When baseball’s most recent PED scandal broke, home runs records were being crushed, big names were being accused of cheating and players of all leagues were speaking before Congress and defending their reputation. Time after time, we, as fans have been lied to but after so many lies, it’s sad to say that we (at least I am) are numb to all the lies and the shock value has gone down significantly.
From “I am not a crook” to “read my lips, no new taxes” to “I did not have sexual relations with that woman,” are just a few examples of non-sport lies. Some of those lies were big, think of the seven tobacco company executives saying “nicotine is not addictive” while testifying before Congress; the same setting in which baseball players denied steroid use before that very body. Other lies were small, inconsequential, see-through such as the 1985 print campaign for New Coke, “The Best Just Got Better!,” can be excused as advertising; although, nobody is expected to believe it.
Over time, this public current of lies, both big and small, of great and minor consequence, wears on us, until we no longer notice the never ending stream of hogwash passing over us at every waking moment. Those of us who follow sports are not lied to more often than those in other endeavors, but the lies we’re told are more prominent, and they somehow seem more permanent. We’re not likely to forget Pete Rose announcing, on the day he was banned from the game he dominated, “despite what the commissioner said today, I didn’t bet on baseball;” which he later admitted, he did. On an entirely different scale, O.J. Simpson declaring after his double-murder acquittal in 1995, “when things have settled down a bit I will pursue as my primary goal in life the killer or killers who slaughtered Nicole and Mr. Goldman, he didn’t.”
We all remember the year before the Cleveland Browns owner Art Modell said “I’m not about to rape this city as others in this league and others have done…You’ll never hear me say, ‘If I don’t get this I’m moving. You can go to press on that one. I couldn’t live with myself if I did that,” he later moved the Browns to Baltimore. It goes on and on, especially in the 90’s, which paved the way to the Olympic steroid denials of the Noughties. Sprinter Marion Jones was asked in 2003 if she had used performance-enhancing drugs, she stated before a judge, “I had not.” Four years later, she admitted “this was a lie.” That was 2007, the year Miami Dolphins coach Nick Saban said, “I am not going to be the Alabama coach,” two weeks before he became the Alabama coach.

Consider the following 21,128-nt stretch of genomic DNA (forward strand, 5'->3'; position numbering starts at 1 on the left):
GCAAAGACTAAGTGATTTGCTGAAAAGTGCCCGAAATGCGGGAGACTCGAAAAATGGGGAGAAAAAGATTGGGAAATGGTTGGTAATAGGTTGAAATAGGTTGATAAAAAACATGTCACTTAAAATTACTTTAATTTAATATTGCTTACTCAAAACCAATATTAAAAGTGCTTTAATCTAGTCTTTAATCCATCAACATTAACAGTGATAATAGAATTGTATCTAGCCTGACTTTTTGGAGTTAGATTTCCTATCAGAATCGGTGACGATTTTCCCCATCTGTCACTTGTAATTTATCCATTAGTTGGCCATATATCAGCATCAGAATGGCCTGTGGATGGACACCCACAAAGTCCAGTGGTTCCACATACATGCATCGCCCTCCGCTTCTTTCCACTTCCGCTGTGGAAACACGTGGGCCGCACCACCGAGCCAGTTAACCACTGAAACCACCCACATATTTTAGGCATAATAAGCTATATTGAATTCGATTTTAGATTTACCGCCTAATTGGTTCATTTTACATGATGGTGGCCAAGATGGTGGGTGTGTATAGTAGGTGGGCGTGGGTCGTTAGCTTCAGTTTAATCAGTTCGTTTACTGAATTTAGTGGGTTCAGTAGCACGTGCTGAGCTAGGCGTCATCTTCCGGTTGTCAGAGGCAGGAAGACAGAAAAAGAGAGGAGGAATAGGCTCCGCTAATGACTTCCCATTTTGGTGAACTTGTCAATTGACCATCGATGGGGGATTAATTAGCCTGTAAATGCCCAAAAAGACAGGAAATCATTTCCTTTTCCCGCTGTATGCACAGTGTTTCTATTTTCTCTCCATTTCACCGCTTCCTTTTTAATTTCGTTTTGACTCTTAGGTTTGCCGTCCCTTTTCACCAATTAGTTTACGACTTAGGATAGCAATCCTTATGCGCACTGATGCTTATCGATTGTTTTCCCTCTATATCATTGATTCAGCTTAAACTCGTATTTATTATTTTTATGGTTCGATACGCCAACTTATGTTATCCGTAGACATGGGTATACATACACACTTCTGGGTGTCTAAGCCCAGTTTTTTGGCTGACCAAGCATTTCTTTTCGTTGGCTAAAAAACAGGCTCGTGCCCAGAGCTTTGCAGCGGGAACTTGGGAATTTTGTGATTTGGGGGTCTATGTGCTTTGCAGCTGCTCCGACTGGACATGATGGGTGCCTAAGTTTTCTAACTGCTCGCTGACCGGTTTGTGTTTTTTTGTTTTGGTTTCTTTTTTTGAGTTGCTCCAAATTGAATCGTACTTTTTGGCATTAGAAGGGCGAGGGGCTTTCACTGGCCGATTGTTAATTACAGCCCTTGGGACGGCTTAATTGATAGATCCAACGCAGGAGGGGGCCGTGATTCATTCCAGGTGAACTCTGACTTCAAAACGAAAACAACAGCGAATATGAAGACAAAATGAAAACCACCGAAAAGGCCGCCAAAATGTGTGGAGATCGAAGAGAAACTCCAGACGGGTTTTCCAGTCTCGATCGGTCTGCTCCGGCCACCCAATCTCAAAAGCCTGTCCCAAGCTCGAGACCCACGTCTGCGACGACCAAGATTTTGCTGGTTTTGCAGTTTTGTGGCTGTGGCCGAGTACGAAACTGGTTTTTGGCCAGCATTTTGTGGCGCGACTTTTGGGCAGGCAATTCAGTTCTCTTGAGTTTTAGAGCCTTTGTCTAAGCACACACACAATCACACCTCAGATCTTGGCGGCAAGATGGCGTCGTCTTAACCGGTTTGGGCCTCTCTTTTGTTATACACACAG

Most significantly and recent, Lance Armstrong told Oprah Winfrey this year that his “mythic, perfect story,” much of his adult life, in other words, was “one big lie,” I was protected by a thick armadillo’s armor of skepticism.
Yet there remain some sports lies that are embraced, not least all those little deceptions that make the games possible in the first place, for what is an onside kick, or a fake punt, or a pickoff attempt if not an effort to pull the wool over someone’s eyes?
Then there are all those lies so familiar they’ve become clichés, punch lines that nobody believes anymore, including the speaker, ready-made phrases like “It’s not about the money” and “I want to spend more time with my family” and “You guys are the best fans in the world.” These are the sports equivalents of “Your call is important to us,” a little insincerity to pass the time. Whenever I hear an athlete say, as so many have done during the NBA, NFL and NHL postseasons, “We have nothing but respect for those guys,” I think it’s nice of them to lie like that. Do they really mean it? They might. It truly is sad that no matter the shock value of a sports figures lie, we as society today, are not shocked no matter how severe the lie.